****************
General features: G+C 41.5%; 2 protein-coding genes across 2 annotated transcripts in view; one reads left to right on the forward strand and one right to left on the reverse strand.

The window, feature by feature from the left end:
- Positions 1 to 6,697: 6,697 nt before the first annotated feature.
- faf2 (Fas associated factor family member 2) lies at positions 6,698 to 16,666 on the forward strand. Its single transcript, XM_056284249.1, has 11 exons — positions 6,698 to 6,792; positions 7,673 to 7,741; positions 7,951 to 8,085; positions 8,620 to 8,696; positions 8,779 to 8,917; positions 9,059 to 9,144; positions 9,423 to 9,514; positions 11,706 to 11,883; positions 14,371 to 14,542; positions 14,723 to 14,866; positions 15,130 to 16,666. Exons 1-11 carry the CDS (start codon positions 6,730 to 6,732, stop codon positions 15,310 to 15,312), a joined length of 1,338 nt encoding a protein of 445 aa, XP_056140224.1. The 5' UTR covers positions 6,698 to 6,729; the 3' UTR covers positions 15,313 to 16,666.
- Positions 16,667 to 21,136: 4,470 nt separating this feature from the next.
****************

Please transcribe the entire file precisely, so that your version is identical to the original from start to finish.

General features: G+C 41.5%; 2 protein-coding genes across 2 annotated transcripts in view; one reads left to right on the forward strand and one right to left on the reverse strand.

The window, feature by feature from the left end:
- Positions 1 to 6,697: 6,697 nt before the first annotated feature.
- faf2 (Fas associated factor family member 2) lies at positions 6,698 to 16,666 on the forward strand. Its single transcript, XM_056284249.1, has 11 exons — positions 6,698 to 6,792; positions 7,673 to 7,741; positions 7,951 to 8,085; positions 8,620 to 8,696; positions 8,779 to 8,917; positions 9,059 to 9,144; positions 9,423 to 9,514; positions 11,706 to 11,883; positions 14,371 to 14,542; positions 14,723 to 14,866; positions 15,130 to 16,666. Exons 1-11 carry the CDS (start codon positions 6,730 to 6,732, stop codon positions 15,310 to 15,312), a joined length of 1,338 nt encoding a protein of 445 aa, XP_056140224.1. The 5' UTR covers positions 6,698 to 6,729; the 3' UTR covers positions 15,313 to 16,666.
- Positions 16,667 to 21,136: 4,470 nt separating this feature from the next.